Goran Dragic | Courtney Lee | Chandler Parsons | Luis Scola | Samuel Dalembert
Minutes Played: 157
Offensive Rating: 112.6 points per 100 possessions
Defensive Rating: 96.4 points per 100 possessions
How it works offensively
Very well, thank you.
The biggest challenge is finding court time together now that Kyle Lowry has returned to action after suffering a bacterial infection. Now that Lowry is back, this unit hasn't seen any time together over the past couple of games, even though it's largely responsible for Houston's success during Lowry's prolonged absence.
It's important to offer a disclaimer on Lowry. He's a unique talent at the point, an incredibly efficient fireplug who has led the Rockets in adjusted plus-minus over the past two seasons. His presence at the top of the floor has often saved the Rockets' defense from calamity, and the success of any lineup sans Lowry should in no way be regarded as a denigration of his skills.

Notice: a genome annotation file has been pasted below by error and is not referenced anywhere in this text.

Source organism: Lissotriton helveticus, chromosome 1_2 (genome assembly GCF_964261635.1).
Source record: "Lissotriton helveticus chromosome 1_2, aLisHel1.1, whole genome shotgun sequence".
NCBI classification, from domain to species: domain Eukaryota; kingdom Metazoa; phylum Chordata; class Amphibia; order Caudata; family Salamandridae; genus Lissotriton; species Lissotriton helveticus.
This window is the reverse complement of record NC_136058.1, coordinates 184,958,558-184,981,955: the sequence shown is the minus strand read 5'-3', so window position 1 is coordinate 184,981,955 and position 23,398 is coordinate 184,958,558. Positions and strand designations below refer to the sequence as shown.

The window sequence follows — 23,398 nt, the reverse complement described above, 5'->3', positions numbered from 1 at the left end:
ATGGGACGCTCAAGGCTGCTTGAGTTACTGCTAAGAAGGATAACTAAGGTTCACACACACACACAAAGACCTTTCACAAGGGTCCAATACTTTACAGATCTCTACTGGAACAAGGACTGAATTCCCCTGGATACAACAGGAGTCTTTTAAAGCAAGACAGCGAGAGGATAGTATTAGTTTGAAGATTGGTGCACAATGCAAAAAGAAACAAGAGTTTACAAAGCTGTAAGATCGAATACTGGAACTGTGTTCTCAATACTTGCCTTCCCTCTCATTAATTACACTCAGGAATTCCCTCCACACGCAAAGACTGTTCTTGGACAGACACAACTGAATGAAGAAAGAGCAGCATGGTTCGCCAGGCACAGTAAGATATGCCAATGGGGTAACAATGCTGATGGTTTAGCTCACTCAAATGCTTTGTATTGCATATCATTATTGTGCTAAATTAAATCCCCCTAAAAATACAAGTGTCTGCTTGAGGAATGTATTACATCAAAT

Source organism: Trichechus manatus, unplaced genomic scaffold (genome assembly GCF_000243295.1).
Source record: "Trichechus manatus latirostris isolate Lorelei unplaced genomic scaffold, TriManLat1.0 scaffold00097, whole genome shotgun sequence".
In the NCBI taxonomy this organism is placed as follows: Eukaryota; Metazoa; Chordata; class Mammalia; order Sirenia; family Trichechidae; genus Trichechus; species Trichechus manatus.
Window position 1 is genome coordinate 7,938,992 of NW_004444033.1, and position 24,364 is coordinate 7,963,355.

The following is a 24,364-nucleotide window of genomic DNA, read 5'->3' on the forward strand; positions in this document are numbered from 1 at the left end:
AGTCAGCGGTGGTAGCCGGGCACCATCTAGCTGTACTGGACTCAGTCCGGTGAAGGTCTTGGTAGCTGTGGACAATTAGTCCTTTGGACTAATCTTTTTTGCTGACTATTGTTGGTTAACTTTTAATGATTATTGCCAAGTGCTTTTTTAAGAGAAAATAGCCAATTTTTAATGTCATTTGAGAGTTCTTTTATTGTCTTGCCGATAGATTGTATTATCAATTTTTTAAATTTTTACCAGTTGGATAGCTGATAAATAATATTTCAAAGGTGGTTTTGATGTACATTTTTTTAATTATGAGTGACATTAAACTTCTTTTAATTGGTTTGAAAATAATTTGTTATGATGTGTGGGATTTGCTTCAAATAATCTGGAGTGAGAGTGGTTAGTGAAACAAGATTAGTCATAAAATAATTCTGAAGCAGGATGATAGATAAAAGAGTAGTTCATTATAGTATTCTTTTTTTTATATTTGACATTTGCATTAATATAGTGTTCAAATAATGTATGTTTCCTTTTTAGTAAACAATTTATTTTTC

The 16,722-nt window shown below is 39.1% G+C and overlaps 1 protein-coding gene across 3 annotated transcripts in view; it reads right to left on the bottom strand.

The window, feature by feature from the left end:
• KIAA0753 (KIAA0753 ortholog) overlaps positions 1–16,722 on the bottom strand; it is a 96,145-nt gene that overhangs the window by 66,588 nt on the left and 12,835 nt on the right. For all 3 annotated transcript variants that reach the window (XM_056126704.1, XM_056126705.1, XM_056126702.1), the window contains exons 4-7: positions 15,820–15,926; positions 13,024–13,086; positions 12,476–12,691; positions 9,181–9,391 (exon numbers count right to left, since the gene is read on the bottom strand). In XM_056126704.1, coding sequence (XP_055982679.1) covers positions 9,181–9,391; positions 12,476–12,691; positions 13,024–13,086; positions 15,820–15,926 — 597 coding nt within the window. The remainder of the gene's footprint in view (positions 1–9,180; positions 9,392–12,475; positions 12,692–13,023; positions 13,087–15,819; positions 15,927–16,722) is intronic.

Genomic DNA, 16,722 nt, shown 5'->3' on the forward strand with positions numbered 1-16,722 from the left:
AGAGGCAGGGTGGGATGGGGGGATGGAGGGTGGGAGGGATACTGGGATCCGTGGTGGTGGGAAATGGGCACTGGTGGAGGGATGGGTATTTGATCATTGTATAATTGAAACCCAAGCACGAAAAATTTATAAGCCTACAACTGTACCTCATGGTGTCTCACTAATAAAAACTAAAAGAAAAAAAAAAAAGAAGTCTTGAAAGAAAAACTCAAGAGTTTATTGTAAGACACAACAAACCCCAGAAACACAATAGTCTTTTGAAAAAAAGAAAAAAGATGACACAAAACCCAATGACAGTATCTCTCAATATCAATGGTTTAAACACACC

Goran Dragic is a different sort, a whirling dervish of a point guard whose hunger to pressure the defense is perfectly suited to the Rockets' offensive imperatives.
Dragic is always on the attack, and most of the action in the half court plays off his dribble penetration. Here's where Dragic is so dangerous: Trap him and he's likely to create a 4-on-3 game. And once he gets free off the dribble, he'll instantly identify where the help is coming from. Houston invites or, at the very least, tempts the defenses with high screens from Dalembert. This drags Dalembert's defender up top, usually in the right slot. If, rather than blitzing, teams feel compelled to fight over these screens, Dragic's quickness can leave defenders trailing him, biting his ankles as he zips through the lane.
Once Dragic finds daylight, teams often help off Dalembert, but if that big defender steps up, Dragic will guide Dalembert to the rim with a bounce pass for the easy flush. If the defense leaves Chandler Parsons open, he will lift to a spot on the perimeter, where Dragic will find him with a kickout for an open shot. Parsons isn't a knockdown shooter, at least not yet, but give him a wide open look from beyond the arc, and the Rockets can live with that.